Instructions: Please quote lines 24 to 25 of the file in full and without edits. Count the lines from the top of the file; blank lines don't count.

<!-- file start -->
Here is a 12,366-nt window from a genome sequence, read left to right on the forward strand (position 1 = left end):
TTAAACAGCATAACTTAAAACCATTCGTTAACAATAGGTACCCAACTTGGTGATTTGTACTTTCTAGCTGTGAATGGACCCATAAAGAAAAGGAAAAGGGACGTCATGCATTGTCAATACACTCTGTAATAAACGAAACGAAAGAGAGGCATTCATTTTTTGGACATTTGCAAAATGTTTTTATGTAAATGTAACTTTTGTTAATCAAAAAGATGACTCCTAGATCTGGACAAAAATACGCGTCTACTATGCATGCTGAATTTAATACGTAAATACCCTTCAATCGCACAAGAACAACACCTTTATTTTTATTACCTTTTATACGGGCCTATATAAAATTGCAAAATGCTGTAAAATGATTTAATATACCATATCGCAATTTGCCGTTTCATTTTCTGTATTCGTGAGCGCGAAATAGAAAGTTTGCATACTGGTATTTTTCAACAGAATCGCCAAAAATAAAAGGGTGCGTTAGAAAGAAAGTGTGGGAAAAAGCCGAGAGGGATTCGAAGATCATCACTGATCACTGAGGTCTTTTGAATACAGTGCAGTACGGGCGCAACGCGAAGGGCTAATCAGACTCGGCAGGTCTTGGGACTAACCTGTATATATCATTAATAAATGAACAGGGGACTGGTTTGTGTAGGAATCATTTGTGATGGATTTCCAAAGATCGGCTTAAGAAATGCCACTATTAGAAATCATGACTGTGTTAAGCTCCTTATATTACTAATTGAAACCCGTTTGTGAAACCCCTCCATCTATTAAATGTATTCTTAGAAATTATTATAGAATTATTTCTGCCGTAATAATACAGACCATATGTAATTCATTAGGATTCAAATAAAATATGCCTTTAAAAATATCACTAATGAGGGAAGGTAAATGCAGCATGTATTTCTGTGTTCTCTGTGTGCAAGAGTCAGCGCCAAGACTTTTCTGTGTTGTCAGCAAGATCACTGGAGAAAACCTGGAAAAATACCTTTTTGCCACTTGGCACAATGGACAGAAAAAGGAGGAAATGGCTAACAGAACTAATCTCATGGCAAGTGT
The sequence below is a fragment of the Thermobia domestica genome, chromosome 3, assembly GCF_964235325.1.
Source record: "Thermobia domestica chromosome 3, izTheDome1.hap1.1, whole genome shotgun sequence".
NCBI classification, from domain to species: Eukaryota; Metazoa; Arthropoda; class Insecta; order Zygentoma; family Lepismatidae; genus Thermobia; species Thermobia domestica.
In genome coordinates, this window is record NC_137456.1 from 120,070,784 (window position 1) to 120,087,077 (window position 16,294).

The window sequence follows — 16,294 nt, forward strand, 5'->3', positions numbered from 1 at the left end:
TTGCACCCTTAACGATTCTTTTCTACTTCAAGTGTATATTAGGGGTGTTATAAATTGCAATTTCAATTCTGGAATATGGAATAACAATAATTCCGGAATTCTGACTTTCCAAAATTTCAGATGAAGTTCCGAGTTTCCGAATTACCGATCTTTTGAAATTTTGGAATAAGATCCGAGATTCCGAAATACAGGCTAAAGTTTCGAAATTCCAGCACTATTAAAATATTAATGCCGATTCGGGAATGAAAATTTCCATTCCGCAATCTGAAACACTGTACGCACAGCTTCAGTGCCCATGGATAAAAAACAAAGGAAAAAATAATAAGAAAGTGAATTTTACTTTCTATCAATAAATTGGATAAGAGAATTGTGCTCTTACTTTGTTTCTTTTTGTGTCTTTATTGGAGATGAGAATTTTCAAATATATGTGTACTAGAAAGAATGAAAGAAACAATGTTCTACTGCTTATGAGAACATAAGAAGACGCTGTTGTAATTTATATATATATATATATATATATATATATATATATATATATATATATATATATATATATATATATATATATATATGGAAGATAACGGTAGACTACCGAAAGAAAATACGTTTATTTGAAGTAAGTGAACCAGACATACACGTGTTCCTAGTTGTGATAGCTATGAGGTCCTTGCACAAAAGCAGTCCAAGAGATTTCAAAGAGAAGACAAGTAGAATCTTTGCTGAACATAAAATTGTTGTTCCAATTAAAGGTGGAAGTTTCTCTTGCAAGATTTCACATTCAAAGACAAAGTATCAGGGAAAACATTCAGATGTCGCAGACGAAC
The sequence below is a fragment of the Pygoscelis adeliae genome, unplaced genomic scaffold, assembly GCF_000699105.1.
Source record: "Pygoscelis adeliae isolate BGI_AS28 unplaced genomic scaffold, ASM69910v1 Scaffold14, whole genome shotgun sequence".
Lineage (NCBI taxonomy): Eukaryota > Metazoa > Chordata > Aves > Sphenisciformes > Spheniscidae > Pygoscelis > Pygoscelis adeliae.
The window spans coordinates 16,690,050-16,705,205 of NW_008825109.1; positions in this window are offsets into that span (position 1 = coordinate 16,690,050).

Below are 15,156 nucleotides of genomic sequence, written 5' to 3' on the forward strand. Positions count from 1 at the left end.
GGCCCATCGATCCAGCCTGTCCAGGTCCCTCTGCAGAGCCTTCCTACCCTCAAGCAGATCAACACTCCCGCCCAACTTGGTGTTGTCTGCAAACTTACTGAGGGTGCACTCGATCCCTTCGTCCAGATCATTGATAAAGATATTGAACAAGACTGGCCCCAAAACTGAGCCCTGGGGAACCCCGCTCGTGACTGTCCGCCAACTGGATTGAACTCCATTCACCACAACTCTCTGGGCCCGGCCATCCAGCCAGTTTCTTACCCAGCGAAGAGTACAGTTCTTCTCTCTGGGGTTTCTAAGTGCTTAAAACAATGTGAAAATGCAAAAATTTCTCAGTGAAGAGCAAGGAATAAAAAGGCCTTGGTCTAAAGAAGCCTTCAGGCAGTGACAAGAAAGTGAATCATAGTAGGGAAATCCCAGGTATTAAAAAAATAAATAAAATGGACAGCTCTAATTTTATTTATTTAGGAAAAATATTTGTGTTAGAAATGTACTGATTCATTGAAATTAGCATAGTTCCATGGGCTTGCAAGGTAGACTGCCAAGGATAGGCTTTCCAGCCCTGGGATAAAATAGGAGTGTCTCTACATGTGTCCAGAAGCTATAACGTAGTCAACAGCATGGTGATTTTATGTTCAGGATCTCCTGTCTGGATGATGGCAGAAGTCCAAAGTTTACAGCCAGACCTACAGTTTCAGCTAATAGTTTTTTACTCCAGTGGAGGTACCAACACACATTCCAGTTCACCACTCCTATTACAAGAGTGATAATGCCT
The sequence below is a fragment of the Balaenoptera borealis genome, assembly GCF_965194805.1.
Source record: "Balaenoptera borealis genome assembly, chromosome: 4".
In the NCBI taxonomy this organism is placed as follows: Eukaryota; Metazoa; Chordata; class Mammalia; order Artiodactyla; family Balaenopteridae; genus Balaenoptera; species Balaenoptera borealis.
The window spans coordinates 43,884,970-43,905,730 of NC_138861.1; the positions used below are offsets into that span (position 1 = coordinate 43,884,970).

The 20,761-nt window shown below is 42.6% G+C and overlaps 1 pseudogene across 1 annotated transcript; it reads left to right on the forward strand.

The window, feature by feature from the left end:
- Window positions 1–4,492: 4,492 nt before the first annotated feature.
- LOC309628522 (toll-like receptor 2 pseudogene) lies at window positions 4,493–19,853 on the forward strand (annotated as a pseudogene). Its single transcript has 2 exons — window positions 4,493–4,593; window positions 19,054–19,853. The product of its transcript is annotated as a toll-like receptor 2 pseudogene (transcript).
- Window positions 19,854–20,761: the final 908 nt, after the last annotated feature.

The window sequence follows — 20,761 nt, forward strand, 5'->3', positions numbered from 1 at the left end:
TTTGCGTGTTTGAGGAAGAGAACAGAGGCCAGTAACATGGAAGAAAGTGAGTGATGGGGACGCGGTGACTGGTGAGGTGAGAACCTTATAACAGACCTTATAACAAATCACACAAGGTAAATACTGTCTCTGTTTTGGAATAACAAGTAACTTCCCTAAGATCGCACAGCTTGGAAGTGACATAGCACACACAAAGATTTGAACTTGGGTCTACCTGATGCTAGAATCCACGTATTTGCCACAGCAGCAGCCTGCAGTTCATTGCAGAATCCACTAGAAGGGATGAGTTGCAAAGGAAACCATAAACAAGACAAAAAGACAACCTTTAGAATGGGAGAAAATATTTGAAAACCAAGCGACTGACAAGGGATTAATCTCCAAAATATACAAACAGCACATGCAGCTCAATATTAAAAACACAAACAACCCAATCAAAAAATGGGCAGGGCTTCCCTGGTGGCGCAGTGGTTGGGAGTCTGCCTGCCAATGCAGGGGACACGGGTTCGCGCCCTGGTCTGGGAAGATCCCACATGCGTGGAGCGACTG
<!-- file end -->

The window sequence follows — 20,761 nt, forward strand, 5'->3', positions numbered from 1 at the left end:
TTTGCGTGTTTGAGGAAGAGAACAGAGGCCAGTAACATGGAAGAAAGTGAGTGATGGGGACGCGGTGACTGGTGAGGTGAGAACCTTATAACAGACCTTATAACAAATCACACAAGGTAAATACTGTCTCTGTTTTGGAATAACAAGTAACTTCCCTAAGATCGCACAGCTTGGAAGTGACATAGCACACACAAAGATTTGAACTTGGGTCTACCTGATGCTAGAATCCACGTATTTGCCACAGCAGCAGCCTGCAGTTCATTGCAGAATCCACTAGAAGGGATGAGTTGCAAAGGAAACCATAAACAAGACAAAAAGACAACCTTTAGAATGGGAGAAAATATTTGAAAACCAAGCGACTGACAAGGGATTAATCTCCAAAATATACAAACAGCACATGCAGCTCAATATTAAAAACACAAACAACCCAATCAAAAAATGGGCAGGGCTTCCCTGGTGGCGCAGTGGTTGGGAGTCTGCCTGCCAATGCAGGGGACACGGGTTCGCGCCCTGGTCTGGGAAGATCCCACATGCGTGGAGCGACTG